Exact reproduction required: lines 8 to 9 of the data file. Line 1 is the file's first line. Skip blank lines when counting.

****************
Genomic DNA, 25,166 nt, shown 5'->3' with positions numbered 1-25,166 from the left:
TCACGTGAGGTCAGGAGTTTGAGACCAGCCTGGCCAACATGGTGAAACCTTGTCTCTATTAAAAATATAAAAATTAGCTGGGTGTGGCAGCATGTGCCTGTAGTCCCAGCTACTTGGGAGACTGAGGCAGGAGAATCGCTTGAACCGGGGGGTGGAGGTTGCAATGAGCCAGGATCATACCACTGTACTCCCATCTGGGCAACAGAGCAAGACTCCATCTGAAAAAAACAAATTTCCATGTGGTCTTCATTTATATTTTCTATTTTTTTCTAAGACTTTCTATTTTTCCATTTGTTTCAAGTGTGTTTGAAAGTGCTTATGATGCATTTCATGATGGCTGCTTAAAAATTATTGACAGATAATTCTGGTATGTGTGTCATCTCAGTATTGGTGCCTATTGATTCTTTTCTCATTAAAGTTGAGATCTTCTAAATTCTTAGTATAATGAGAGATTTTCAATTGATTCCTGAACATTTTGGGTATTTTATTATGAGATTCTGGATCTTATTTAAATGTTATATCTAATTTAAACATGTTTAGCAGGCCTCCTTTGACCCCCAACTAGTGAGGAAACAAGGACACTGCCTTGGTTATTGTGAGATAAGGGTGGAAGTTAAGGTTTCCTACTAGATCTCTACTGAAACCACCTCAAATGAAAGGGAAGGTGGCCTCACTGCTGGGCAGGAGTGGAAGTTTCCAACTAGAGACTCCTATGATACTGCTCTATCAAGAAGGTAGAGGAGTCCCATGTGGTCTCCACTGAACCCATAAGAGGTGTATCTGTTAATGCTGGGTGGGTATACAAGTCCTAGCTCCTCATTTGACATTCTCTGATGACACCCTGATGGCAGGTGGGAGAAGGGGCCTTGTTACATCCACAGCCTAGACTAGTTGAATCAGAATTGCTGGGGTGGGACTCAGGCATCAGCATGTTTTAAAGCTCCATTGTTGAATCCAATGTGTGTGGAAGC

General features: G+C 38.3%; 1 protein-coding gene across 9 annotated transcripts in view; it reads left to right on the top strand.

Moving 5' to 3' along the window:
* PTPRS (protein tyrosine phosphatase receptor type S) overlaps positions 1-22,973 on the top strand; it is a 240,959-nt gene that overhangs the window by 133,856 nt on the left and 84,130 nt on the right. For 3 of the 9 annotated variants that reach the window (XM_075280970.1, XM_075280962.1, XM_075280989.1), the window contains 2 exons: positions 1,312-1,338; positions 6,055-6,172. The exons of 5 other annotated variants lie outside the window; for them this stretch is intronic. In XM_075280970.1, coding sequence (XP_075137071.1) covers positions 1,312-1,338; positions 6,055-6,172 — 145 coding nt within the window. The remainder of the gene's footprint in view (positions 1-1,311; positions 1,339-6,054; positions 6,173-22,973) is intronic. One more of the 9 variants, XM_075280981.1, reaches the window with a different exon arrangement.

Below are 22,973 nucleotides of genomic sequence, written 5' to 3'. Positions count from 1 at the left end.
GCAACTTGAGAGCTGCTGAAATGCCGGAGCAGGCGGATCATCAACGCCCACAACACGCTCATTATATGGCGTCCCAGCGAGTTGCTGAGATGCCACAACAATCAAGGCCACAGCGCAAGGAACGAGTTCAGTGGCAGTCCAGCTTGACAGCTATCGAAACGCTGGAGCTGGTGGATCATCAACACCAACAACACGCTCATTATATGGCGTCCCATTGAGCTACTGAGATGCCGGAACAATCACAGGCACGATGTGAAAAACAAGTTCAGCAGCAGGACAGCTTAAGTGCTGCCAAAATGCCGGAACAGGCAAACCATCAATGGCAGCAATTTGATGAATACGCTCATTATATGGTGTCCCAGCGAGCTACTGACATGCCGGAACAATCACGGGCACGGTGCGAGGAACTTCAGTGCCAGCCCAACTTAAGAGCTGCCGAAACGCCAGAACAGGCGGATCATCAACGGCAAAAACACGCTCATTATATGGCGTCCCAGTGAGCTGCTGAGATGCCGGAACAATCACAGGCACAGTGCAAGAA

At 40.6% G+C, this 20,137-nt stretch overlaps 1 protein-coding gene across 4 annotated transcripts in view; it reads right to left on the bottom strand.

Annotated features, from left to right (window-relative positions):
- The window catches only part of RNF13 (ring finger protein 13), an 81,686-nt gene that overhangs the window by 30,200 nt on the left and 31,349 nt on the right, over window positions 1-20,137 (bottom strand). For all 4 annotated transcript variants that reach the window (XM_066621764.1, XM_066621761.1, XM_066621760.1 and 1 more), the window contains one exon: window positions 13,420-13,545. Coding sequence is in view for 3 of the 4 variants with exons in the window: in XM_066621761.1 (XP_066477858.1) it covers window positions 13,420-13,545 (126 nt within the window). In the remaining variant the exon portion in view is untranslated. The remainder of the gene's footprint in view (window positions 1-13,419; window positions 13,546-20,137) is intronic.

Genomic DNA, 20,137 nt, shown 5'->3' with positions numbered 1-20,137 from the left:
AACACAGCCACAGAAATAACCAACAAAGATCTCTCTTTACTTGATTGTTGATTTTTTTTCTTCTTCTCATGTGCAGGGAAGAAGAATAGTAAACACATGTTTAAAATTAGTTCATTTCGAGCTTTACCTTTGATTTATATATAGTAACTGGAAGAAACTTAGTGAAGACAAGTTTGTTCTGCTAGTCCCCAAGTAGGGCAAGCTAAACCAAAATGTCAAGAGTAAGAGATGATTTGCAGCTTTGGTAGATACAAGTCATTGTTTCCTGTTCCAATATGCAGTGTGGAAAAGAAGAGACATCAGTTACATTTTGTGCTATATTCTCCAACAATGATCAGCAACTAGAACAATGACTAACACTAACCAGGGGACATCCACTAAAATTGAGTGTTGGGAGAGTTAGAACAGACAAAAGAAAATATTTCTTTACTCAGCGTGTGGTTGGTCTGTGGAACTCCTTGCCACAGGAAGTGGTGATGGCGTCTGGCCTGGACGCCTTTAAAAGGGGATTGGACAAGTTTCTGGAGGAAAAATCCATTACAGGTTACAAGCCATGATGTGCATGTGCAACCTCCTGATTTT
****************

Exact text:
At 40.6% G+C, this 20,137-nt stretch overlaps 1 protein-coding gene across 4 annotated transcripts in view; it reads right to left on the bottom strand.

Annotated features, from left to right (window-relative positions):